And of course if you've been following along with all of my links, you'll have found yourself reading not only these words here, but also reading some of a directed conversation with entry points into my own personal zettelkasten, which you can also query as you like. I hope it has helped to increase the depth and level of the conversation, should you choose to enter into it. It's an open enough one that folks can pick and choose their own path through it as their interests dictate.

  3. Sep 2020
  4. Jul 2020
  5. Jun 2020
  6. Mar 2019
    1. “sharing economies” of collaborative consumption(Botsman & Rogers, 2010), where people offer and share underuti-lized resources in creative, new ways.

      Gives a clear definition of what is the sharing economy



  7. Oct 2018
  8. Apr 2017
    1. Of course, if you want to put a positive spin on this kind of work, you can call it flexible, decentralized micro-entrepreneurship. But pan out, and it looks more like feudalism, with thousands of small subsistence farmers paying tribute to a baron that grants them access to land they don’t own.
  9. Jul 2016
    1. Within the workings of the informal economy bullying and violence is rife. The harshness of these conditions, and the sword of damocles of deportation, is precisely why this labour is so cheap, and so many businesses opt for it. Bullying makes workers subservient, and scares them away from industrial organising (although there are now amazing unions now fighting for workers in these sectors - the IWGB, IWW, and UVW.) It is not just those businesses that do well out of this exploitation. It makes things cheaper for everyone, and oils the cogs of the whole economy. Many people are happy to reap this work’s benefits without ever taking responsibility for the suffering it causes. 
    1. Uber is synonymous with its “surge pricing” policy—when cars are scarce and rides in high demand, users are warned that the cost of a ride may be much higher than normal. It’s then up to them whether to pay the premium or find another way to get where they’re going.
    1. The showdown in Austin highlights a paradox for cities and citizens as peer-to-peer platforms like Uber and Lyft extend their operations. Their wide-reaching outreach campaigns mimic the style of local politics, waging attacks and appealing to and seeking our support as “constituents.” But in practice, their actions don’t necessarily represent our best interests.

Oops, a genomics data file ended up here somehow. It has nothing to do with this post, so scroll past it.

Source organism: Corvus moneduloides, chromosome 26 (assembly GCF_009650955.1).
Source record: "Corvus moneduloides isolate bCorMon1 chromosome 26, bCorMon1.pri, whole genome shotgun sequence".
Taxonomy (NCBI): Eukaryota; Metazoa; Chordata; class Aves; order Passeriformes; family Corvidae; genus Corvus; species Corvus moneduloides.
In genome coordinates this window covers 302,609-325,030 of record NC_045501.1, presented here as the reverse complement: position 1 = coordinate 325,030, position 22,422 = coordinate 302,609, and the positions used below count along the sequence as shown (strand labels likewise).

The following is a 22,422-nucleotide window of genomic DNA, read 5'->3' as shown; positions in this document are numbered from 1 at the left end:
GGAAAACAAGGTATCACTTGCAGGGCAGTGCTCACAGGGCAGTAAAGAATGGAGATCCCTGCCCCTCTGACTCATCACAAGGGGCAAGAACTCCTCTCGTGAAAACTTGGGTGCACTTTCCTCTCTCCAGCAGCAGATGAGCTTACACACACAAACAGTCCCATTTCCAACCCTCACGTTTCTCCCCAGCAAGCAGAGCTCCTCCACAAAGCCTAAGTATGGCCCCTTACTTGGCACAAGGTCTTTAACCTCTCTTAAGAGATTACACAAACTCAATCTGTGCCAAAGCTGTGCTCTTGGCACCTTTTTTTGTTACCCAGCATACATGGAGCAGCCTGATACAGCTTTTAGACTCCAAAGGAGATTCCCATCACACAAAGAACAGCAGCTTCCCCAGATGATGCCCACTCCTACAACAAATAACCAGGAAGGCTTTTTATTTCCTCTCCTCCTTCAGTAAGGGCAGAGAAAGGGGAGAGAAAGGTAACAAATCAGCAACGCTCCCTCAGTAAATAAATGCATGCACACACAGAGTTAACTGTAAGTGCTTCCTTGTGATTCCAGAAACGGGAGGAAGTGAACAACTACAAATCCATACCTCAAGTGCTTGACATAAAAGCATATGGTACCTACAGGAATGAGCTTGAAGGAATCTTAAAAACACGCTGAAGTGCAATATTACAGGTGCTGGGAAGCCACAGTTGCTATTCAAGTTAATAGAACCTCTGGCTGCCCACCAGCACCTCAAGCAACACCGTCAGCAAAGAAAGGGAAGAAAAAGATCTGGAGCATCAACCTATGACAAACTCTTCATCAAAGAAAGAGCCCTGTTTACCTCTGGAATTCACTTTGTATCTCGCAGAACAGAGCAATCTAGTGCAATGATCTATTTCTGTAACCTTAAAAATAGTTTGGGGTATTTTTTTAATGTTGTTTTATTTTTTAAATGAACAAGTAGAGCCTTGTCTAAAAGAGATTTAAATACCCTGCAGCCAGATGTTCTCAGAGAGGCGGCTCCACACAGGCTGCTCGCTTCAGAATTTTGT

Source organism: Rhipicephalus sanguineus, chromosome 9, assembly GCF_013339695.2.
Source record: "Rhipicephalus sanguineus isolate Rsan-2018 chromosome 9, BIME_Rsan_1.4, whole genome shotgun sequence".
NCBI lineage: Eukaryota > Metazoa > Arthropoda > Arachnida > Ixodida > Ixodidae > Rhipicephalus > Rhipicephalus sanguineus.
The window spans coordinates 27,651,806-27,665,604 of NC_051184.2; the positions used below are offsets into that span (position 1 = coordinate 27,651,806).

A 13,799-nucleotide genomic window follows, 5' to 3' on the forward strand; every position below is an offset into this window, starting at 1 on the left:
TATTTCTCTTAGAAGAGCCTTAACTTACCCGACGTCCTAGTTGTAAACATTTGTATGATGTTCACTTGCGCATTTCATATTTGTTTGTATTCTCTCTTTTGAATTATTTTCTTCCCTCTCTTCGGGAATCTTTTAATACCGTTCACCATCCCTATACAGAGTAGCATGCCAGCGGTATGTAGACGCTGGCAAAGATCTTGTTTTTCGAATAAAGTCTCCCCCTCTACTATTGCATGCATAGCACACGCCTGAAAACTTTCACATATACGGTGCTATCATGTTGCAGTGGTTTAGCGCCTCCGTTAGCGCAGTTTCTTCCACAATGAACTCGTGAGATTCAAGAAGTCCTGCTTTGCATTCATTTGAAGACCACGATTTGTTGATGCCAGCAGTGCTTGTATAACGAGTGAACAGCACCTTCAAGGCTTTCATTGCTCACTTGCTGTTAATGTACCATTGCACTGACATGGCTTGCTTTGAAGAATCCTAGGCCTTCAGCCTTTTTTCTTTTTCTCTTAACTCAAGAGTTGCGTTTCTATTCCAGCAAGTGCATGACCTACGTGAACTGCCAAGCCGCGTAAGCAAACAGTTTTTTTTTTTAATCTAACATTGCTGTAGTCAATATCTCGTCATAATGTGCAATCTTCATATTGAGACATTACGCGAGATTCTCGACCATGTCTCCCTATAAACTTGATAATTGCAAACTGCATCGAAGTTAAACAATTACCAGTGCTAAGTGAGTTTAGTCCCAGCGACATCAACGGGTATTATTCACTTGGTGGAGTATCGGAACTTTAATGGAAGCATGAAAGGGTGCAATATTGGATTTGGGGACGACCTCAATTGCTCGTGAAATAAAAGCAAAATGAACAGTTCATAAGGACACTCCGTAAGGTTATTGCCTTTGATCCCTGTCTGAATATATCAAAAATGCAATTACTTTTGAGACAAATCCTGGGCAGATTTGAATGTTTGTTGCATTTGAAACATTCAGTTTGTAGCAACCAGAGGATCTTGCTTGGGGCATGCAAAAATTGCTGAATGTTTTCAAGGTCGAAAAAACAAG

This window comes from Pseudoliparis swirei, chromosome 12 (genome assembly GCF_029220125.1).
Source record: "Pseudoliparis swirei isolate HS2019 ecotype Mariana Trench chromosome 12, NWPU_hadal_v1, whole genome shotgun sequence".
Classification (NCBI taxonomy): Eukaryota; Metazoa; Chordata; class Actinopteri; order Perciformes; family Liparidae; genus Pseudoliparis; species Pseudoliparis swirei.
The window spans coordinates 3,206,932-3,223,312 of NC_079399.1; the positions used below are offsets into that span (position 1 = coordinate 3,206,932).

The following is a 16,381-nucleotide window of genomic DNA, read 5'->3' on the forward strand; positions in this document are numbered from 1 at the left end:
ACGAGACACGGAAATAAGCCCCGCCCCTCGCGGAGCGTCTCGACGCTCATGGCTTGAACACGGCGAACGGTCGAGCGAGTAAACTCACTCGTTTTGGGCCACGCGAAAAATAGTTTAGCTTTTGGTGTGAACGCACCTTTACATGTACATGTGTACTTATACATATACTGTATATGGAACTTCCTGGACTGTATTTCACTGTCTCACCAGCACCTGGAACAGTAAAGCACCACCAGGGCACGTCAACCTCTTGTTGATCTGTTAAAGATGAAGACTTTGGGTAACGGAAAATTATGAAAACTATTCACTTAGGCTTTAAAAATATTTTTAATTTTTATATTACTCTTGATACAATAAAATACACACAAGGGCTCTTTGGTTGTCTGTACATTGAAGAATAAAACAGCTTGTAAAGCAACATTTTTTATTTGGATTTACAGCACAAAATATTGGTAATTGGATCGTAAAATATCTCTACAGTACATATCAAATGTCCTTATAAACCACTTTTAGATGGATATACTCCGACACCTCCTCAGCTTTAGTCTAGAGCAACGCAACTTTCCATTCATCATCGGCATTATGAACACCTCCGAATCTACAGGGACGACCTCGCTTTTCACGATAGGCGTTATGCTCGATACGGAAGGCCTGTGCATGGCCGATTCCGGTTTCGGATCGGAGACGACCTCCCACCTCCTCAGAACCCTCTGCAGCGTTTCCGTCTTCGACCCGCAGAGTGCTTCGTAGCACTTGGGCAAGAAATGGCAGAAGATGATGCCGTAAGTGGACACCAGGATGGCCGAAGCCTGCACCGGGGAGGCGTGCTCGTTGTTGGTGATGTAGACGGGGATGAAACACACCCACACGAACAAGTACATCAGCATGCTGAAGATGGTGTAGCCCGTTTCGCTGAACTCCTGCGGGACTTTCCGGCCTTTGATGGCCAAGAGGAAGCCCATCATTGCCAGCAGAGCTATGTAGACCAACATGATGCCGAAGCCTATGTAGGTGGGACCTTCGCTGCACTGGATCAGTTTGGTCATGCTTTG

1. Luca and his colleagues found requests with African American sounding names were roughly 16 percent less likely to be accepted than their white-sounding counterparts. They found discrimination across the board: among cheap listings and expensive listings, in diverse neighborhoods and homogenous neighborhoods, and with novice hosts as well as experienced hosts. They also found that black hosts were also less likely to accept requests from guests with African American-sounding names than with white-sounding ones.
  10. Jan 2016
    1. Chelsea Rustrum

      The term "sharing economy" was stolen a few years ago, by firms that aren't sharing anything.

      The technology of these platforms is not expensive to build. Meanwhile, these companies have skyrocketing valuations (exceeding even the growth trajectory of Facebook) because they are absorbing value from the people actually creating and providing the value.

      Everyone on the Internet is being exploited without noticing.

      "Our personal data is not unlike labor -- you don’t lose by giving it away, but if you don’t get anything back you’re not receiving what you deserve. Information ... is inherently valuable."

      An economy where workers get fair exchange for the value they produce is possible. Rustrum points out these means:

      • Cooperatives. In particular, platform coops
      • ESOP, employee stock ownership plans
      • Crowd funding
      • Blockchain - digital peer-to-peer secure transactions
    1. A “sharing economy,” by definition, is lateral in structure. It is a peer-to-peer economy. But Uber, as its name suggests, is hierarchical in structure. It monitors and controls its drivers, demanding that they purchase services from it while guiding their movements and determining their level of earnings. And its pricing mechanisms impose unpredictable costs on its customers, extracting greater amounts whenever the data suggests customers can be compelled to pay them.This is a top-down economy, not a “shared” one.

      The true sharing economy is about things like sharing unused tools and resources, community property, and combining purchasing power. (People should not say "there is no such thing" when pointing out that Uber, Lyft, and Airbnb are not examples.)

  11. Dec 2015